•  We will utilize GPS-enabled thermal sensors with a control tower that will track the location and temperature of each vaccine shipment across their pre-set routes, 24 hours a day, seven days a week. These GPS-enabled devices will allow Pfizer to proactively prevent unwanted deviations and act before they happen.
     •  Once a POU receives a thermal shipper with our vaccine, they have three options for storage:
          * - Ultra-low-temperature freezers, which are commercially available and can extend shelf life for up to six months.
          * -The Pfizer thermal shippers, in which doses will arrive, that can be used as temporary storage units by refilling with dry ice every five days for up to 30 days of storage.
          * -Refrigeration units that are commonly available in hospitals. The vaccine can be stored for five days at refrigerated 2-8°C conditions.
     •  After storage for up to 30 days in the Pfizer thermal shipper, vaccination centers can transfer the vials to 2-8°C storage conditions for an additional five days, for a total of up to 35 days. Once thawed and stored under 2-8°C conditions, the vials cannot be re-frozen or stored under frozen conditions.

Pfizer Speaks and Brussels Sprouts

     The news came at 11.30 EST on Dec 13th 2020 that Pfizer had started shipping vaccine doses from Michigan. This is public knowledge now as is, albeit less widely advertised, that the European Pfizer vaccine will come from a village between Brussels and Antwerp, Puur.

Jean-Claude DelenJean Claude Served DHL In Brussels

     After reading Pfizer’s challenging conditions, I thought I would resort to the knowledge and experience of my old friend Jean-Claude Delen, who served as director in DHL in Brussels, as well as being President of CLECAT between 2005 and 2009 and subsequently of FIATA, more or less at the time when I worked as DG in both associations successively.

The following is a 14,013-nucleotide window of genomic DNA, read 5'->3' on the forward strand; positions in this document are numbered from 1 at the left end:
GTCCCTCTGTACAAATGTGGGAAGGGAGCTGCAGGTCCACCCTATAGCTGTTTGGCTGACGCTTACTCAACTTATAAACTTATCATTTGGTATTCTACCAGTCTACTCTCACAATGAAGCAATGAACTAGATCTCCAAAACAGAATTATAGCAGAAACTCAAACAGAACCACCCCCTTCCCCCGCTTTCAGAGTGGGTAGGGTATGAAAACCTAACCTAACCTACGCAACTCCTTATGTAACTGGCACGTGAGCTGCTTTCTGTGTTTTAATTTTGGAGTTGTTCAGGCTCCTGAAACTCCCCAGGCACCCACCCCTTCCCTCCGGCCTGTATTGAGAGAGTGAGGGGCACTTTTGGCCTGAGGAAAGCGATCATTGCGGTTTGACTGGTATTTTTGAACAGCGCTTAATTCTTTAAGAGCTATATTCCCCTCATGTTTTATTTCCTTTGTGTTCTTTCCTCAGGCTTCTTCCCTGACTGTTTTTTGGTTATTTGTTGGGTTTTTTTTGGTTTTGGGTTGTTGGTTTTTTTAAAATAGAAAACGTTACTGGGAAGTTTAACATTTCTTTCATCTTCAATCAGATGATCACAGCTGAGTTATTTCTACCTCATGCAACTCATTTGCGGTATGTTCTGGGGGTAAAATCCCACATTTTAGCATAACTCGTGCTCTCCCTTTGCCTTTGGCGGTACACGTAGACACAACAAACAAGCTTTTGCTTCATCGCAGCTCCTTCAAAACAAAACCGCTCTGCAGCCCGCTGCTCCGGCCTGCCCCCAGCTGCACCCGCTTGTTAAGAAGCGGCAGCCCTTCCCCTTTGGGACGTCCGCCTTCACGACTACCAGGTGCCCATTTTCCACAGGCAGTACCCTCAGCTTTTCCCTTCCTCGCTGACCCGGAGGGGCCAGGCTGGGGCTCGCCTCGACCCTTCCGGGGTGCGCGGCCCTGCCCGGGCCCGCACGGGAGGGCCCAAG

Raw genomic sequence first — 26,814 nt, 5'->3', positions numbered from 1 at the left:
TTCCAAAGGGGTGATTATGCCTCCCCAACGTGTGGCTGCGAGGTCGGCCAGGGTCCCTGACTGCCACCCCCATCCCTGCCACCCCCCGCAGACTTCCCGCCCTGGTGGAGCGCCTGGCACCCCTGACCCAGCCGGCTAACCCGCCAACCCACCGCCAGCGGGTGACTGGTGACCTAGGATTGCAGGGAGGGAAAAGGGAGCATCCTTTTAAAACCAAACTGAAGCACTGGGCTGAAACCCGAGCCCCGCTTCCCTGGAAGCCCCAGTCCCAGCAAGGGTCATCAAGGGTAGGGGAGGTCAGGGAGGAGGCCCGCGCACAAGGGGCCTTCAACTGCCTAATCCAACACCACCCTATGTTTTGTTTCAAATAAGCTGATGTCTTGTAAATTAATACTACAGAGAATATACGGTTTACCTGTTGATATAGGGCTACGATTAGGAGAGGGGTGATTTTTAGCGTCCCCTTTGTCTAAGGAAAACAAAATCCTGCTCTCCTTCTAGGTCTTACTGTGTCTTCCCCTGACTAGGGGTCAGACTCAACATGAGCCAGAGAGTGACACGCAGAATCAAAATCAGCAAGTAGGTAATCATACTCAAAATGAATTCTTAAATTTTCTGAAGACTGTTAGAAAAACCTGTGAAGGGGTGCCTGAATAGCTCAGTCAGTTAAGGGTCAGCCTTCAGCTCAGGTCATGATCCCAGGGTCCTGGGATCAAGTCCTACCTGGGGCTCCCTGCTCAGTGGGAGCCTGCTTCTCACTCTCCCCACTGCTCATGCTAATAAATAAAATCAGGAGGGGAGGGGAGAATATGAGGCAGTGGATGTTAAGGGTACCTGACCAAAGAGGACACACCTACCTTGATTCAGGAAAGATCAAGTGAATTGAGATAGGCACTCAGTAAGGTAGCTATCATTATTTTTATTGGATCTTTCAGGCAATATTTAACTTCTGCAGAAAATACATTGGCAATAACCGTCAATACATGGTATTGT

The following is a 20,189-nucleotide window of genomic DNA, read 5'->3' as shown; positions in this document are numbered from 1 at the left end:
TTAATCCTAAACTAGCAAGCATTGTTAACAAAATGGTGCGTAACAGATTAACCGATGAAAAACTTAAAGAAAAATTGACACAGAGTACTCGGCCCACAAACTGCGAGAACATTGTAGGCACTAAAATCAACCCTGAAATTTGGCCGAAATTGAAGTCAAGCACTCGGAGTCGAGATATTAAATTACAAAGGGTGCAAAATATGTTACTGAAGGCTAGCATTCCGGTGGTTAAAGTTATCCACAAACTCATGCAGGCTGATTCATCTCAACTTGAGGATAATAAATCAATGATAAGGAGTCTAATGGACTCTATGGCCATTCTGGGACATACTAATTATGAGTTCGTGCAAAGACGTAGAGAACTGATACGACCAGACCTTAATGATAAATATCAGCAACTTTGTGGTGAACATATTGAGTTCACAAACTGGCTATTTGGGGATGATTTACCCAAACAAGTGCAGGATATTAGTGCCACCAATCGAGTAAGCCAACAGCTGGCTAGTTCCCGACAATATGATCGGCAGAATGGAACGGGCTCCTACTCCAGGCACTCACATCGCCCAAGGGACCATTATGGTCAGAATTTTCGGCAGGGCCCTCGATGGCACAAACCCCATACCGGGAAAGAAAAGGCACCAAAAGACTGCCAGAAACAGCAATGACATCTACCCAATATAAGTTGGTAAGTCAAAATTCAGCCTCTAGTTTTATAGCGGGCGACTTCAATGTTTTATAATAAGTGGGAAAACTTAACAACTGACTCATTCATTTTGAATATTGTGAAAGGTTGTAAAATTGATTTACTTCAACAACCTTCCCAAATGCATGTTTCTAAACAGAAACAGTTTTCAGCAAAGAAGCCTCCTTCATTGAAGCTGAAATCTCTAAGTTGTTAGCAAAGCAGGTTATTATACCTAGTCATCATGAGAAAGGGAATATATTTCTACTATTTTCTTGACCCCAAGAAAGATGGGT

Jean-Claude is the rare pearl that both federations have tried to keep at their helm as long as allowed by their individual statutes.
     He is currently presiding the FIATA Foundation, after serving also as Treasurer of FIATA for a number of years. In his various institutional positions in Brussels Jean-Claude strongly contributed to the development of a state of the art facility at Brussels Airport, which boosts a cool storage capacity second to none. Similar arrangements were made in Liege, albeit at a smaller echelon. Having made such wise investments in the past proves to be crucial today and explains why Belgium is often chosen as the production and distribution centre for the whole of Europe by many pharmaceutical enterprises.

United Leads The Way

     On Nov 27th United Airlines announced the first “mass shipment” of Pfizer’s vaccines from Brussels to O’Hare in Chicago.
     So hats off to Jean-Claude who was able to don the cloak of the master of the understatement, when he said “I am aware that we have the infrastructure in place to work on the vaccine delivery programme, at least for the part that is produced in Belgium.”
     Jean-Claude also caught a flying ember today, when he pointed to out to me that “GSK have vouched millions in investments in Belgium, which appears to be a U-turn from their February 2020 statement announcing nearly 1,000 job cuts.”

United Cargo Vaccine Delivery

How Vaccine Delivers In Europe

     It is understandable that the proximity between the logistics infrastructure and the production sites has already allowed Pfizer to start delivering its vaccine within Europe, but we should not forget that the efficient delivery of so many consignments of vaccine requires resources and these need to be trained. I heard from some of my acquaintances in Brussels that training has been on the tables for quite some time now.
     There is anyway considerable confidentiality regarding the arrangements surrounding the vaccination programme in many countries, including mine.

La Dolce Vita

     In Italy the special Commissioner Arcuri appears to have decided that vaccine doses will be delivered by the Italian Army for the time being. Fedespedi and ANAMA, whose members had been bracing for the possible extra load coming from the vaccine distribution have been informed that, at least in the beginning, the doses will be handled by the military and will be stored in secured areas.